Women: Setting the Record Straight

Historically the world and the church have not consistently recognized or honored the role of women in society or the church. But when Jesus came onto the scene, He did not accept such practices and definitively rejected these regressive attitudes outright.

Still, until very recently, many churches have built a social hierarchy that limits women’s capacity and their options for service within the church.

It should go without saying, but men and women are different. Different doesn’t mean one is more valuable than the other or inferior to the other. From the beginning, men and women have been equals.

When God created woman, He did so by putting man into a deep sleep and removing a rib from his side.

He did not remove a bone from his foot that she might be trampled upon, nor from his head to be dominated by but out of his side to walk as partners.

Unfortunately, as time passed, ideas were developed and reinforced, creating an unsanctioned philosophy on the role and place of women.

In Luke 10:38-42, Luke conveys a brief but important with Jesus breaking traditional customs regarding women.

The first thing we read in Luke 10 is that Jesus entered a village and ran into Martha. In first-century Hebrew culture, hospitality was a primary tenet.

After welcoming Him into their home, the next thing we learn is that Martha has a younger sister named Mary, who is not helping.

Do you have a younger sibling? Can you feel Martha’s pain? Jesus will use this interaction to break tradition and reset the value of women.

Because Mary was a woman and there were guests to serve, it was culturally expected she help her sister with the preparations. Mary and Martha have been trained for such an occasion as this.

Every Hebrew child began their education at age six until ten by learning the Torah. At the age of ten, formal education would end for boys and girls, and the girls would then learn from their mothers how to manage a home and raise a family.

Martha’s objection to Mary’s actions reveals two things about Martha.

#1 Martha’s service is out of obligation.

Serving without the proper attitude turns our service into an act of obligation which can be fertile ground for dissension.

#2 Martha longs for something greater than her obligatory duties.

Martha is doing what tradition demands, but she desires something more.

Luke 10:40 says Martha was distracted with much serving. The word translated as distracted means to draw in different ways at the same time.

Martha is caught in the middle of what she knows to do and what she wants to do. She can’t do both, so she chooses to do what she believed was expected of her.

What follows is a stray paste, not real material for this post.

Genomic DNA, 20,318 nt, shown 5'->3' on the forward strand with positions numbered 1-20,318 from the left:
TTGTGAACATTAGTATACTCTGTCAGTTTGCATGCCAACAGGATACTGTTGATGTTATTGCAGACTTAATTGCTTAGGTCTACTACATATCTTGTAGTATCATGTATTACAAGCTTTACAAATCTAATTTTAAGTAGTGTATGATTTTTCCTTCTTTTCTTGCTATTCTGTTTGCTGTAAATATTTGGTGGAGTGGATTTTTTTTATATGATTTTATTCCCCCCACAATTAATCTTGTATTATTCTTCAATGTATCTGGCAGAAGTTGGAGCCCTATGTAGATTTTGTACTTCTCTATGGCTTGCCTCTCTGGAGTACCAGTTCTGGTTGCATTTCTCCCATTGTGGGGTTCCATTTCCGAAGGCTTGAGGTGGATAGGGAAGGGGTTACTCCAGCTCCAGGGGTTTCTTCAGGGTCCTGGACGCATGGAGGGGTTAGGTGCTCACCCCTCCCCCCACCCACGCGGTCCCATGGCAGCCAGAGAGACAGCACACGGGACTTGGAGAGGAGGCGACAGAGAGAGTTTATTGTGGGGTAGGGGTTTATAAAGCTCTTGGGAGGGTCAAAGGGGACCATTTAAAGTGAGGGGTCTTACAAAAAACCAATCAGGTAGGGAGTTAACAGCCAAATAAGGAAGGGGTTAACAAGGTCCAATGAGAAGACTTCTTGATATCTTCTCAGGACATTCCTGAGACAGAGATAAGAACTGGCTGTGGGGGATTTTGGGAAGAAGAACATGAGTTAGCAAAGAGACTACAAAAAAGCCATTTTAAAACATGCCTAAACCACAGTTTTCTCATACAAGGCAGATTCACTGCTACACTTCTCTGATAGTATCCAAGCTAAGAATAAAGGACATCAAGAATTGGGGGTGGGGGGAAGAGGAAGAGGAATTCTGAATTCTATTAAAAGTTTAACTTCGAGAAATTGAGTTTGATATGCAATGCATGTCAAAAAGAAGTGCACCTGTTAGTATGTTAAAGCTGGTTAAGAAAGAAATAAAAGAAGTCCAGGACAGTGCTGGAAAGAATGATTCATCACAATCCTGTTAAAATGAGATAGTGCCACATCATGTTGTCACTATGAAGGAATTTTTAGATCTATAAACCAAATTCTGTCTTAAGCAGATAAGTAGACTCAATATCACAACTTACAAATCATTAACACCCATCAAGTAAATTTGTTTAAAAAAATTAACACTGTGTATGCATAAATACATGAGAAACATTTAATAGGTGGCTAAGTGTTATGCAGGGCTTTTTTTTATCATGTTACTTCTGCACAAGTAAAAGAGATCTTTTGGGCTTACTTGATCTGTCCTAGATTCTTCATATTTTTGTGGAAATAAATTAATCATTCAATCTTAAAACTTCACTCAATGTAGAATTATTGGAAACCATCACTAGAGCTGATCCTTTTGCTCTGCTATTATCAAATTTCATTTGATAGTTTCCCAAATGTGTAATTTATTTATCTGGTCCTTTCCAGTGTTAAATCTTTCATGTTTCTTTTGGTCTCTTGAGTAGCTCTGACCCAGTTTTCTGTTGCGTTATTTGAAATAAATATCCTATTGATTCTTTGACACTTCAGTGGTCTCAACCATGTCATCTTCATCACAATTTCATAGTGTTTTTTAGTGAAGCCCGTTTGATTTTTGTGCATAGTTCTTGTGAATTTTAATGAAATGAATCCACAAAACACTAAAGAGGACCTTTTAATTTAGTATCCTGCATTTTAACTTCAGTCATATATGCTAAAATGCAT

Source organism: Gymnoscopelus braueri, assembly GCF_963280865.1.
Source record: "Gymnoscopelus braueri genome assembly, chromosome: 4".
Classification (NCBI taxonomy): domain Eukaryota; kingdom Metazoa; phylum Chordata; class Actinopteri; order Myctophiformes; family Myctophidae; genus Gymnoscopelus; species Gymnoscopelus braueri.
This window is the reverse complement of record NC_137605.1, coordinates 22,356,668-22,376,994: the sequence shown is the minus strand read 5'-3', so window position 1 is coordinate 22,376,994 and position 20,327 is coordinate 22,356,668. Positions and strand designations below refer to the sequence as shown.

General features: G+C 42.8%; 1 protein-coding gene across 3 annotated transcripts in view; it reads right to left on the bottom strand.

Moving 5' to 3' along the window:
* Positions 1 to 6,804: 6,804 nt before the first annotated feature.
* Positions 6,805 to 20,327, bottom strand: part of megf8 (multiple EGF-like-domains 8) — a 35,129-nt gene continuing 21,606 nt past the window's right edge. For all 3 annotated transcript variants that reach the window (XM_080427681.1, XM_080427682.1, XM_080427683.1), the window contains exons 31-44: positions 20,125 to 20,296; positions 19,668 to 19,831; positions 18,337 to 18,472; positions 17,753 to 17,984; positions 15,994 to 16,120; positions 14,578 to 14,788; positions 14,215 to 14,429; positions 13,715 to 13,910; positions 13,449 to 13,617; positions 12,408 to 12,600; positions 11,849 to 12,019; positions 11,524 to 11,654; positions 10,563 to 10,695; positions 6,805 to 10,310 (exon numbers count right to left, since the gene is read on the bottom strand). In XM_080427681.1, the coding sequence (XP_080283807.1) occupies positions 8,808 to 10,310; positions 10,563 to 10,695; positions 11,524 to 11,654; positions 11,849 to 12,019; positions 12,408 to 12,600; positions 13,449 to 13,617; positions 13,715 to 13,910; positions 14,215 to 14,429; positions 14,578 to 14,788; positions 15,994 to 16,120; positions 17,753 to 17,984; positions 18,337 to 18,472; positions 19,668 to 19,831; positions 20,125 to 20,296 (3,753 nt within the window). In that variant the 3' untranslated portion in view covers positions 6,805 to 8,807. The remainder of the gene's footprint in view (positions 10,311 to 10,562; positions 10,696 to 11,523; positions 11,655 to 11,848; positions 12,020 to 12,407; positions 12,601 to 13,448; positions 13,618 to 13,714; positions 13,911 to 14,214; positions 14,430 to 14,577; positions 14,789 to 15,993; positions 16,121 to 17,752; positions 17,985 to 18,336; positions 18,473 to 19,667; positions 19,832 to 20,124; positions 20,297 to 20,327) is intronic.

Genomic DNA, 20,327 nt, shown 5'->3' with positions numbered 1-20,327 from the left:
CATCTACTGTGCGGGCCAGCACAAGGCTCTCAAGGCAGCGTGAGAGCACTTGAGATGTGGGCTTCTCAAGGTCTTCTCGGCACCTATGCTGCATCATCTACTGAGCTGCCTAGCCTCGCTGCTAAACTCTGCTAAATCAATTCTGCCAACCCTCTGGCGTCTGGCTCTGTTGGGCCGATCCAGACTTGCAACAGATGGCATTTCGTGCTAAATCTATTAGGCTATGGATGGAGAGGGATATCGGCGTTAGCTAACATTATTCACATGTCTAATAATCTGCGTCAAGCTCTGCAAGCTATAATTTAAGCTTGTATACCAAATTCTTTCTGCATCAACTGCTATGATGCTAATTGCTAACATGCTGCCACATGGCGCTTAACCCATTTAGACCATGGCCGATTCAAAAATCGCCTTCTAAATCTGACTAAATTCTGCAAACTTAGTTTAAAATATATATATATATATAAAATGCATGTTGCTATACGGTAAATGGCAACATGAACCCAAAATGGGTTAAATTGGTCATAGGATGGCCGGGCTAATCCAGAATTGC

Mary wasn’t picking up on Martha’s hits by randomly banging pots, but maybe she would listen to Jesus, and of course, He would side with Martha on this matter.

Martha went to Jesus and said, “Lord, do you not care that my sister has left me to serve alone? Tell her then to help me.”

41 But the Lord answered her, “Martha, Martha, you are anxious and troubled about many things, 42 but one thing is necessary. Mary has chosen the good portion, which will not be taken away from her.” Luke 10:41-42

  • Are there duties, activities, and cultural practices that have taken precedence over faith-living?
  • Are those actions impacting spiritual growth or passion?

As Christians, everything we do must be filtered through God’s Word, or it will draw us from God. Even good things can be distractions if they’re not the main thing.

Jesus does not devalue or reject her service and hospitality, but He is correcting her for putting tradition above all else when there is a better choice to be made. Tradition isn’t bad, but it must be subject to truth.

Mary sitting at Jesus’ feet may appear as a minor detail of her location as He teaches, but it was much more than that.

Sitting or bowing at the feet of a Rabbi implied that you were His student/follower.

In Acts 22:3, the Apostle Paul shares how he was educated at the feet of Gamaliel, a great first-century Rabbi.

Mary is taking the position of a disciple. She breaks all cultural norms and traditions by sitting at Jesus’ feet, which is not only taboo but forbidden.

Jesus would not be influenced by unauthorized, misguided traditions that would keep any segment of society from following Him.

In this situation, Jesus is restoring a woman’s value and place in His kingdom, as determined at creation.

As you fast-forward beyond the resurrection, there were women who played vital roles in establishing and advancing the church. Therefore, to insist that women could only serve in a minor or behind-the-scenes role in the church does not align with Jesus’ teaching or actions.

Galatians 3 sets the foundation for our equality in Jesus and is the bedrock for all matters of faith living.

“There is neither Jew nor Greek, there is neither slave nor free, there is no male and female, for you are all one in Christ Jesus.” Galatians 3:28

Jesus reset the social hierarchy the world and church misconstrued and returned value and honor to women.

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